Making slime is a cheap and fun activity that continues to spark curiosity and engross teens and kids alike. The slime craze has become so widespread that your local superstores are rushing to stock on glue since it is the essential ingredient used in the preparation of slime. Sliming is a very easy way to keep your kids working with their hands and away from electronics for hours. The entire process of making slime is a fun science experiment, and you can add more or less of any ingredient to produce a vastly different result. The secret is to play around with the ingredients until you come up with the recipe you love. Just like art, slime is subjective. People like different degrees of sliminess, stickiness, and textures. To help you get started, we’ve outlined some add-in ingredients to slime that you might want to try out in search of your perfect combination.
Midnight Glow Slime Pigment Powder
When you buy slime for the first time in its natural form, you might find its smell unpleasant. Although it’s dependent on your ingredients, the scent is usually a plastic and glue fragrance, if you can imagine what that would smell like. Not particularly pleasant. Although note that some would describe the smell as soapy and actually prefer it. If you’re sensitive to smells, you may dislike playing with slime that produces a scent you aren’t fond of. In order to enjoy your experience with slime, you will need to scent it up. There’s a variety of scents that are popular among slime including bubblegum, chocolate, strawberry, cotton candy, peppermint and coconut, among others. These scents are produced by essential oils and will blend easily with slime.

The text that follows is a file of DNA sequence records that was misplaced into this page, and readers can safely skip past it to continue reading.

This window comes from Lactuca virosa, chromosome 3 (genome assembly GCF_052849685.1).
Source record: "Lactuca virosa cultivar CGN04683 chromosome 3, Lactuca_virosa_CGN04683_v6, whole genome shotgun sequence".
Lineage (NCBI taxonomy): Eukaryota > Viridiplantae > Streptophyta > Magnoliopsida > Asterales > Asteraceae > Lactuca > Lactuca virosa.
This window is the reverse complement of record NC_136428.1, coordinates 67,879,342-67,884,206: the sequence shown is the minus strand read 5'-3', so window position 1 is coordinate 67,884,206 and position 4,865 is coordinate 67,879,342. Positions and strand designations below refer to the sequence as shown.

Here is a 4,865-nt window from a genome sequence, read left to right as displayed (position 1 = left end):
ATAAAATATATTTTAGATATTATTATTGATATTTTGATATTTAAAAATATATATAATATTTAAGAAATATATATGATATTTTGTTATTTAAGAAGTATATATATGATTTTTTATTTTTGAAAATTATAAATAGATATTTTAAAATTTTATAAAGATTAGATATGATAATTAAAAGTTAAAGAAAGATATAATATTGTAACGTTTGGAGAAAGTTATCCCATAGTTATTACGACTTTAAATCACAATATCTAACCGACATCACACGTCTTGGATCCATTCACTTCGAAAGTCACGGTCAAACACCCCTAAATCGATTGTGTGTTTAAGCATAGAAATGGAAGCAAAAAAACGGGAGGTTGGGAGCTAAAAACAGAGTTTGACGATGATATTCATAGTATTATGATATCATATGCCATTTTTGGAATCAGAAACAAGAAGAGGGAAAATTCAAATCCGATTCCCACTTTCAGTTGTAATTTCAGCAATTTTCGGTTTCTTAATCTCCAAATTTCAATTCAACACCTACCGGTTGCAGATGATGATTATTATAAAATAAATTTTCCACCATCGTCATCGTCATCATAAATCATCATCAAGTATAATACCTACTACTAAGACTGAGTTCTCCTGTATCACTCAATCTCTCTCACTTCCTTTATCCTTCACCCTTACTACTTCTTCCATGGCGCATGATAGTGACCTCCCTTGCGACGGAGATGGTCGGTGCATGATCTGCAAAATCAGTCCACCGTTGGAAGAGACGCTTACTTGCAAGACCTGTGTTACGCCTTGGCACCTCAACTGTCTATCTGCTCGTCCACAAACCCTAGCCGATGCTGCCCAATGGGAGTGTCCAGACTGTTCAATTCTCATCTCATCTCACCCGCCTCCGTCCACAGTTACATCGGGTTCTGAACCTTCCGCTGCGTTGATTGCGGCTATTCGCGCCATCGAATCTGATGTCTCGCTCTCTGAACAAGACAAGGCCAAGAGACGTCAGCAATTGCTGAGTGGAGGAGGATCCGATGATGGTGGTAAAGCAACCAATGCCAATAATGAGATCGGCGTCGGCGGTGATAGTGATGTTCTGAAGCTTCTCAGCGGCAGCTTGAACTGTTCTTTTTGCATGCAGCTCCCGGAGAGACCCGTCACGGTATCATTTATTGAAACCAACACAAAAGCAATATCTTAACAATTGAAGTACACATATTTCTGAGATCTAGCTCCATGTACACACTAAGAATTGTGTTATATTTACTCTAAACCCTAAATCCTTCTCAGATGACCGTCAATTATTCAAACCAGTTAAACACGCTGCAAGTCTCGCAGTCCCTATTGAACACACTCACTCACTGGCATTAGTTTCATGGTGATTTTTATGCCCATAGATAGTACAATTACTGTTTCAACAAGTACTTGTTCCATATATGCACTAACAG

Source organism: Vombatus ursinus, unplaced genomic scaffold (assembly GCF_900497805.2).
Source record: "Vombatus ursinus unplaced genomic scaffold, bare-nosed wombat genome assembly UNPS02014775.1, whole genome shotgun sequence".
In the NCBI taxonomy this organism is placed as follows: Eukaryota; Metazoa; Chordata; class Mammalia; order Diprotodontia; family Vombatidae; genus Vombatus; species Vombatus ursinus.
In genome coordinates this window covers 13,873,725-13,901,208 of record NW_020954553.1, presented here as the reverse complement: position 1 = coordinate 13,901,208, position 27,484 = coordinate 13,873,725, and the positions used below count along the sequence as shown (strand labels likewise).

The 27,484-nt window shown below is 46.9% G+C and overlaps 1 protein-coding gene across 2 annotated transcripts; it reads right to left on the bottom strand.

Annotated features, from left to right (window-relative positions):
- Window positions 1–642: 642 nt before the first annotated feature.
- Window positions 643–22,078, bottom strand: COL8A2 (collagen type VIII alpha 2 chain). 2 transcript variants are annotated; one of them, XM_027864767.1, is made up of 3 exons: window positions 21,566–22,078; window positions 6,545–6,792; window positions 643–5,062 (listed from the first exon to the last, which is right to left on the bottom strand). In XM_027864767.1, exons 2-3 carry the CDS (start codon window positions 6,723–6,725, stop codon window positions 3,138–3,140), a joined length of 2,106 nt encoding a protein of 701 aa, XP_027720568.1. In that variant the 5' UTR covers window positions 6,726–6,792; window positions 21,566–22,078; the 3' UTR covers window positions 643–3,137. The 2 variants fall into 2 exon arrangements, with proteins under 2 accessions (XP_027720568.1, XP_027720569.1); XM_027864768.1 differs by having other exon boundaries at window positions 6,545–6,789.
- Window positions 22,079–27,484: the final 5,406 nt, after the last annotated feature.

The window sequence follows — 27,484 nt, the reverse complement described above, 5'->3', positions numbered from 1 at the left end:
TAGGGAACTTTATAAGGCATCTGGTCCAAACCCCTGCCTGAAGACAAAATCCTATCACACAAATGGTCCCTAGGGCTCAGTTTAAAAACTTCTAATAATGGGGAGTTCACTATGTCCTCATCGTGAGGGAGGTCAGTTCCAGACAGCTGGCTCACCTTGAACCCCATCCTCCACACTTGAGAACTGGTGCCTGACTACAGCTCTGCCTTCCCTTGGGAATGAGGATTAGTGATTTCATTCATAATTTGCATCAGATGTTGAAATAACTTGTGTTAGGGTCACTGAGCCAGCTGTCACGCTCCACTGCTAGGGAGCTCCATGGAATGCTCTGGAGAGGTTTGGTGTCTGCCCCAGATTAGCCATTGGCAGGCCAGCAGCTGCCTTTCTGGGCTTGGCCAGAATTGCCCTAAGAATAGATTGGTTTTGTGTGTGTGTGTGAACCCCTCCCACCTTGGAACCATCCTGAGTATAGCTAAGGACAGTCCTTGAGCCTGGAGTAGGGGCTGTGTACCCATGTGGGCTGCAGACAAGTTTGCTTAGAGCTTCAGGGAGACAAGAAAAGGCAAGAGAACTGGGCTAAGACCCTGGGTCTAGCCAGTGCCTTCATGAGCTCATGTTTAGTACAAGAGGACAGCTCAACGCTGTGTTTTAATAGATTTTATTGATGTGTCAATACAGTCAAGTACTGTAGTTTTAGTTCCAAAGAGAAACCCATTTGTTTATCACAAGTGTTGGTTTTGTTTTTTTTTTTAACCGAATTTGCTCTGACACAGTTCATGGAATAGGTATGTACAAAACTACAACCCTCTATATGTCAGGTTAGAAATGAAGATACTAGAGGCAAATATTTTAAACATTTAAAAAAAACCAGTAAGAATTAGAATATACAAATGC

Yes, we already discussed pigment powders. But glow in the dark pigments deserve its own category. Party loving and fun loving slimers alike will definitely find these enticing. These can be found in powder form across many different colors. First, shine a light onto the pigment-infused slime. This energizes the crystals of the pigment and stores up energy. Then, you can cloak the slime in darkness and the phosphors in the pigment will slowly emit the stored energy with a stunning glow. Don’t forget the first step, or you’ll be wondering why the glow-in-the-dark is not working.